Many lefties didn’t buy into the whole red scare and anti-Russian hysteria of the Cold War and the period of McCarthyism. So, there’s been this lingering empathy for Russia among leftists over the decades. Many of us were inspired by the events that toppled the old Soviet regime and that led to democratic elections in the new Russia. However, we started to lose track after Yeltsin – the first democratically-elected Russian president – appointed Putin as prime minister or something like that after he dived into the vodka bottle. Putin has been at the top ever since.

Now, along comes Trump with all the Russian government connections, collusion, monies and conspiracies. And like most Americans, leftists and progressives are repulsed by what has happened with the new, totally unprecedented level of foreign intervention that we have witnessed unfolding before our very own TV screens. (Not all leftists have given up on Putin, as some still see something positive in the Putin-Trump “Bromance.)

So, given our right to resist Russian government interference, both past, present and future, just who is watching the store? Who is watching out for the country to challenge future Russian government interventions and future hacking and who knows what else? Who’s going to lead this resistance?

It certainly isn’t the White House. Trump still calls it all a hoax and witch hunt and fake news. Trump denied Russian involvement while in Europe on the very eve of his first, big meeting with Putin – the same 2 hour meeting where he allegedly pressed the Russian dictatorship twice on whether the ruskies did it.

We cannot rely on this administration to protect our cyber and electoral security if that very administration even denies the threats – past and future.

So, it turns out, we have to rely on ourselves to lead this resistance. And that’s exactly what we have been forced to do ever since Trump’s election. It’s been the grassroots mobilizations that have sprung up coast to coast, holding town  halls, staging sit-ins in Congressional offices, and changing the narrative.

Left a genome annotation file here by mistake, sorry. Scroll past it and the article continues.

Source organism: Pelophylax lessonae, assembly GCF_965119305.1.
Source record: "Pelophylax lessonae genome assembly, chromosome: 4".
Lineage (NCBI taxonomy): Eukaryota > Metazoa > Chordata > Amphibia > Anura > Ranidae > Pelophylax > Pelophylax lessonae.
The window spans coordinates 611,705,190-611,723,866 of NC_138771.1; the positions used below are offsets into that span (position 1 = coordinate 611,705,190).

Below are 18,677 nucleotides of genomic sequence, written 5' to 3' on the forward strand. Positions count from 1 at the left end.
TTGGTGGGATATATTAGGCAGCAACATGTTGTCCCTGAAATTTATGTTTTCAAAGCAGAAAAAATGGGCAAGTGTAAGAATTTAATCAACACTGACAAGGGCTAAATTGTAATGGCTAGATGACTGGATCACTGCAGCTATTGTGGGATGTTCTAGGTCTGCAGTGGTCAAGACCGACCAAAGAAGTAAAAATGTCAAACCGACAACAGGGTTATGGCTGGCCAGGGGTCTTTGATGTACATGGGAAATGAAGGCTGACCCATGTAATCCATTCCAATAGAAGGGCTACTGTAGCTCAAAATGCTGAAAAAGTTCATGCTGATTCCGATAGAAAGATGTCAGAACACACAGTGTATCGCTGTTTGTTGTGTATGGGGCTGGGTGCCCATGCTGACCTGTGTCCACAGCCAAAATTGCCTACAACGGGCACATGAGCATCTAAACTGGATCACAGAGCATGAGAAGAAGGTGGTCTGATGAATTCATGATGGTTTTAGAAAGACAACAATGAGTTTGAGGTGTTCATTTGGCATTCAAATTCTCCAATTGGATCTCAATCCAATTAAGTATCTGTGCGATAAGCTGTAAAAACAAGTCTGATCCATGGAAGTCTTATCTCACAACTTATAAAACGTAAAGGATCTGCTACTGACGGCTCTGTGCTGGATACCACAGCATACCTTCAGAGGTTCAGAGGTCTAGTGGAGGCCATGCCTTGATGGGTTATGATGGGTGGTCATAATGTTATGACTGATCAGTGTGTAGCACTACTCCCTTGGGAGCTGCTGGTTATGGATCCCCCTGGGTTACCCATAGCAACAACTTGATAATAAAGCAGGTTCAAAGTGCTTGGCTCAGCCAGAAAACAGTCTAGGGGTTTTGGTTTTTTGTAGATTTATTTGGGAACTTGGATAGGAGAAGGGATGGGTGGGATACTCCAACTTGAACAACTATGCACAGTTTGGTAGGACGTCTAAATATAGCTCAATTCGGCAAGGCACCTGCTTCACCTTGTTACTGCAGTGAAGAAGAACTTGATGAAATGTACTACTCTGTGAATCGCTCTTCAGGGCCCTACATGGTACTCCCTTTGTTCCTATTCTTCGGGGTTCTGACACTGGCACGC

And of course, we need to rely bigtime on the mainstream media and press to uncover these shenanigans, even as some in the mainstream press are beginning to acknowledge their own role in the early days of the rise of Trump with all that free airtime.

And importantly, we need ourselves to acknowledge that our resistance to the Russian government and Putin is not a fight with the Russian people. Far from it – for many of them are staging mass marches and rallies in the streets of their own country against Putin. They know that Putin has hoisted himself up into a 17-year autocratic regime surrounded by oligarchs, who imprisons, poisons and even murders political opponents, journalists and oligarchs out of favor. Our anti-Putin resistance is indeed not a continuation of the pattern of US history of being anti-Russian, the Red Scare, the Cold War. This is way different.

Maybe our resistance actions should be coordinated with those actions by Putin’s many opponents in Russia. Wouldn’t that blow Trump and Putin’s minds.

The good thing is that now millions of Americans are mobilized and are learning this is what democracy looks like.


Here’s some nifty graphs:

{ 7 comments… read them below or add one }

Colin Purdy July 20, 2017 at 5:47 am
According to a June 2007 public opinion survey, Putin’s approval rating was 81%, the second highest of any leader in the world that year.[325] In January 2013, Putin’s approval rating fell to 62%, the lowest figure since 2000 and a ten-point drop over two years.[326] By May 2014, following the annexation of Crimea, Putin’s approval rating had rebounded to 85.9%, a six-year high.[327]

After EU and U.S. sanctions against Russian officials as a result of the 2014 pro-Russian unrest in Ukraine, Putin’s approval rating reached 87 percent, according to a Levada Center survey published on 6 August 2014.[328][329] In February 2015, based on new domestic polling, Putin was ranked the world’s most popular politician.[330] In June 2015, Putin’s approval rating climbed to 89%, an all-time high.[324][331][332] In 2016, the approval rating was 81%.


Frank Gormlie July 20, 2017 at 10:49 am

So, Putin is soooo popular that we should just give in? Can’t always believe everything on wikipedia, especially given Putin’s penchant to ensure he has a good image.


Colin Purdy July 21, 2017 at 2:51 pm